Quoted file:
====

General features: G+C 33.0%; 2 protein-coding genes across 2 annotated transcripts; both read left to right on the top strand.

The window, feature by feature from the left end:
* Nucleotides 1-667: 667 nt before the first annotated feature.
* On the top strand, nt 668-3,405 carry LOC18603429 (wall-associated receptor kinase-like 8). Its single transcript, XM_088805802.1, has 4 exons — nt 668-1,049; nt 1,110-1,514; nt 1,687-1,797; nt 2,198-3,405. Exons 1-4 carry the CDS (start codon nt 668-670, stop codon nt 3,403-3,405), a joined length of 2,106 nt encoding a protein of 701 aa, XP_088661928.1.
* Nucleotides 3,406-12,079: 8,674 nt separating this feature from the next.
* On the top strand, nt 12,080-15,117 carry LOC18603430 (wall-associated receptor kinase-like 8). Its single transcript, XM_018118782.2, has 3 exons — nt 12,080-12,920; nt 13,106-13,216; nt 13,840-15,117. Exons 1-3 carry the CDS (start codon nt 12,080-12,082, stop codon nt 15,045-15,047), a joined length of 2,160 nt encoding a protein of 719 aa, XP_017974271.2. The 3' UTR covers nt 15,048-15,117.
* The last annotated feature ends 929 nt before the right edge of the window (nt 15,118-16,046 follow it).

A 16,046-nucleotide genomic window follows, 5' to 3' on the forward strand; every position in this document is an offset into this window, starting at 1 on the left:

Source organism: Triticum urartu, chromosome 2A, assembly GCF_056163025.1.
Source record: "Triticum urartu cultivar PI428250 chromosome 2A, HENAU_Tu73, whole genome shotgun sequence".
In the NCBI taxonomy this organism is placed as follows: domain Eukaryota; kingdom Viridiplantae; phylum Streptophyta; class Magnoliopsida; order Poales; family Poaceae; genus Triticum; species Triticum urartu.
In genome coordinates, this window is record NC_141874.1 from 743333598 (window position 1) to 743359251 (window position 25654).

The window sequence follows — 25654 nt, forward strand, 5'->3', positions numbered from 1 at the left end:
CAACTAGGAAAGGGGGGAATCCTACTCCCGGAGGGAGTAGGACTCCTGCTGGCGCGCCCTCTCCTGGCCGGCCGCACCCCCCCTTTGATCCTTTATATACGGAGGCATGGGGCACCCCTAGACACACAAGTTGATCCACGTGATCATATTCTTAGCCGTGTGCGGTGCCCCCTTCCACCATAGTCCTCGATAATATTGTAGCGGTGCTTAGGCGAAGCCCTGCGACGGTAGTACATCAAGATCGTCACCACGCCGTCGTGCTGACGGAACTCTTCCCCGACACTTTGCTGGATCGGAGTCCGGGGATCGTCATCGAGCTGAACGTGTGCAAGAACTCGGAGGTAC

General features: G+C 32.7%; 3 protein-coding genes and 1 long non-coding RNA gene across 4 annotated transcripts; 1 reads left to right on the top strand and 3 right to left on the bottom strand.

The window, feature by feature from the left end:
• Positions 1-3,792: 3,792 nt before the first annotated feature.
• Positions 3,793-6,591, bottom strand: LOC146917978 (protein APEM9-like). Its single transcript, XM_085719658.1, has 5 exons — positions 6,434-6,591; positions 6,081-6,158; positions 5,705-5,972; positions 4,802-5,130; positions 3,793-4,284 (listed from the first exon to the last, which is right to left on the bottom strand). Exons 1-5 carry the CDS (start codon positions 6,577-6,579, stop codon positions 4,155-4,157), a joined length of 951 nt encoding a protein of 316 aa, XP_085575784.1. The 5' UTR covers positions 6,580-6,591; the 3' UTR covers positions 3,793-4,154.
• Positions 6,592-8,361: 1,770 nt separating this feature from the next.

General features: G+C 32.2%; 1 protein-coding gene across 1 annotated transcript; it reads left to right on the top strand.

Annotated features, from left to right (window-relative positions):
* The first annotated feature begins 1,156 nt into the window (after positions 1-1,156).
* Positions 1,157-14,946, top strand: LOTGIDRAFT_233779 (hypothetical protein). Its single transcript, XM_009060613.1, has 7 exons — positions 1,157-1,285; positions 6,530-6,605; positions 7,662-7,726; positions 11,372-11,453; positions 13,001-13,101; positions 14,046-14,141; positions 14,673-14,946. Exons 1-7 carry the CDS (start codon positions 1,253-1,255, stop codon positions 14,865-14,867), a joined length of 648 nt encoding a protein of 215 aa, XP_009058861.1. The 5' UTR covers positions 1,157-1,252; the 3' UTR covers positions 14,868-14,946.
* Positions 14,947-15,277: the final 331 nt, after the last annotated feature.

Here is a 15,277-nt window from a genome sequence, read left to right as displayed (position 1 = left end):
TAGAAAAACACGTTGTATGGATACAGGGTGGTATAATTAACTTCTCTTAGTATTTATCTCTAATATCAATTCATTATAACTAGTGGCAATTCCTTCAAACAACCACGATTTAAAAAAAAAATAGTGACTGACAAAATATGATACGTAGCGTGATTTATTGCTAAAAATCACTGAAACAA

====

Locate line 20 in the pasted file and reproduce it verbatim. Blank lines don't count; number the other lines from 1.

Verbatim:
General features: G+C 32.2%; 1 protein-coding gene across 1 annotated transcript; it reads left to right on the top strand.